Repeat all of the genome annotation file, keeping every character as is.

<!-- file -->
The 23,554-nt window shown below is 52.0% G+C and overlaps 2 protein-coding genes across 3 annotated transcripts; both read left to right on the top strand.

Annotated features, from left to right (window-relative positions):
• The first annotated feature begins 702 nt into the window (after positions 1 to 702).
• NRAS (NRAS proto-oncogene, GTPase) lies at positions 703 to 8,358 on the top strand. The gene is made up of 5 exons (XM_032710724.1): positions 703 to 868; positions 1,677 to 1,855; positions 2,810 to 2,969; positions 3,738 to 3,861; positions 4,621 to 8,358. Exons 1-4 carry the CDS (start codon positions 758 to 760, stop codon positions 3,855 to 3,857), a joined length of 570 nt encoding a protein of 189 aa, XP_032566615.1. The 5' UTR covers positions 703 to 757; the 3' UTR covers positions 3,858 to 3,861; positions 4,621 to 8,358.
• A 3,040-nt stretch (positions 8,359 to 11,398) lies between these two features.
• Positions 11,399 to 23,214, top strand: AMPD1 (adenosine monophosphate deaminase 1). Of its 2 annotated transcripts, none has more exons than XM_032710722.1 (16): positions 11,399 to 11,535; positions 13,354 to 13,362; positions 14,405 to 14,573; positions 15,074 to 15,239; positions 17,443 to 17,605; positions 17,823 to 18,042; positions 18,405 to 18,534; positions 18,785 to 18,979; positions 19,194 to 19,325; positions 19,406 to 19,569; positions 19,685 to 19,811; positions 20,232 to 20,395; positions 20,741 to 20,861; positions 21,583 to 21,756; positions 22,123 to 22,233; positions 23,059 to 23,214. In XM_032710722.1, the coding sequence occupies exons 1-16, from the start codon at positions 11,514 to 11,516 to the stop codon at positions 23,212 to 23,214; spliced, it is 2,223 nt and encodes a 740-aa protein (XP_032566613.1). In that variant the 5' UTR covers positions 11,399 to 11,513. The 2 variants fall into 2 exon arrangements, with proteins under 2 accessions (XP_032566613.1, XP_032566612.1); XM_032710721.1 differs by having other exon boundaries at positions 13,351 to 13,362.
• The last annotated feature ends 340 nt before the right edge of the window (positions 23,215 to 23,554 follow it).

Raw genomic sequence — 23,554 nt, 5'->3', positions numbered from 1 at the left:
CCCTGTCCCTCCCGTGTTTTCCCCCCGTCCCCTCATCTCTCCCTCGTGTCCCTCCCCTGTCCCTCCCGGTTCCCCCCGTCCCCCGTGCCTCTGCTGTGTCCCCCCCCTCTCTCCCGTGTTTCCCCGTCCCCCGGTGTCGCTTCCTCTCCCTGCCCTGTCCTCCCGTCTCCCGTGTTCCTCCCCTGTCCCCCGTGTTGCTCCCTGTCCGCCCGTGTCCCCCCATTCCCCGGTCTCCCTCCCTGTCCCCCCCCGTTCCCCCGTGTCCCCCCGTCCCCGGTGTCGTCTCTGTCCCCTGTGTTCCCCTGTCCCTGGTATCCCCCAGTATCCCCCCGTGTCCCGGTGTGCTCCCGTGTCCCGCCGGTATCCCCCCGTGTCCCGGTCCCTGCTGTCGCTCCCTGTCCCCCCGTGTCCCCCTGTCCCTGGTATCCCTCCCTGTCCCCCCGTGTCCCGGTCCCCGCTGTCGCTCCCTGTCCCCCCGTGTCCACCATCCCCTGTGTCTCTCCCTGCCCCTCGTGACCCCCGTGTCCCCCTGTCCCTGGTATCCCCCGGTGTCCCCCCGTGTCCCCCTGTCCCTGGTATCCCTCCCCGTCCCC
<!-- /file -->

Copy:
The 23,554-nt window shown below is 52.0% G+C and overlaps 2 protein-coding genes across 3 annotated transcripts; both read left to right on the top strand.

Annotated features, from left to right (window-relative positions):
• The first annotated feature begins 702 nt into the window (after positions 1 to 702).
• NRAS (NRAS proto-oncogene, GTPase) lies at positions 703 to 8,358 on the top strand. The gene is made up of 5 exons (XM_032710724.1): positions 703 to 868; positions 1,677 to 1,855; positions 2,810 to 2,969; positions 3,738 to 3,861; positions 4,621 to 8,358. Exons 1-4 carry the CDS (start codon positions 758 to 760, stop codon positions 3,855 to 3,857), a joined length of 570 nt encoding a protein of 189 aa, XP_032566615.1. The 5' UTR covers positions 703 to 757; the 3' UTR covers positions 3,858 to 3,861; positions 4,621 to 8,358.
• A 3,040-nt stretch (positions 8,359 to 11,398) lies between these two features.
• Positions 11,399 to 23,214, top strand: AMPD1 (adenosine monophosphate deaminase 1). Of its 2 annotated transcripts, none has more exons than XM_032710722.1 (16): positions 11,399 to 11,535; positions 13,354 to 13,362; positions 14,405 to 14,573; positions 15,074 to 15,239; positions 17,443 to 17,605; positions 17,823 to 18,042; positions 18,405 to 18,534; positions 18,785 to 18,979; positions 19,194 to 19,325; positions 19,406 to 19,569; positions 19,685 to 19,811; positions 20,232 to 20,395; positions 20,741 to 20,861; positions 21,583 to 21,756; positions 22,123 to 22,233; positions 23,059 to 23,214. In XM_032710722.1, the coding sequence occupies exons 1-16, from the start codon at positions 11,514 to 11,516 to the stop codon at positions 23,212 to 23,214; spliced, it is 2,223 nt and encodes a 740-aa protein (XP_032566613.1). In that variant the 5' UTR covers positions 11,399 to 11,513. The 2 variants fall into 2 exon arrangements, with proteins under 2 accessions (XP_032566613.1, XP_032566612.1); XM_032710721.1 differs by having other exon boundaries at positions 13,351 to 13,362.
• The last annotated feature ends 340 nt before the right edge of the window (positions 23,215 to 23,554 follow it).

Raw genomic sequence — 23,554 nt, 5'->3', positions numbered from 1 at the left:
CCCTGTCCCTCCCGTGTTTTCCCCCCGTCCCCTCATCTCTCCCTCGTGTCCCTCCCCTGTCCCTCCCGGTTCCCCCCGTCCCCCGTGCCTCTGCTGTGTCCCCCCCCTCTCTCCCGTGTTTCCCCGTCCCCCGGTGTCGCTTCCTCTCCCTGCCCTGTCCTCCCGTCTCCCGTGTTCCTCCCCTGTCCCCCGTGTTGCTCCCTGTCCGCCCGTGTCCCCCCATTCCCCGGTCTCCCTCCCTGTCCCCCCCCGTTCCCCCGTGTCCCCCCGTCCCCGGTGTCGTCTCTGTCCCCTGTGTTCCCCTGTCCCTGGTATCCCCCAGTATCCCCCCGTGTCCCGGTGTGCTCCCGTGTCCCGCCGGTATCCCCCCGTGTCCCGGTCCCTGCTGTCGCTCCCTGTCCCCCCGTGTCCCCCTGTCCCTGGTATCCCTCCCTGTCCCCCCGTGTCCCGGTCCCCGCTGTCGCTCCCTGTCCCCCCGTGTCCACCATCCCCTGTGTCTCTCCCTGCCCCTCGTGACCCCCGTGTCCCCCTGTCCCTGGTATCCCCCGGTGTCCCCCCGTGTCCCCCTGTCCCTGGTATCCCTCCCCGTCCCC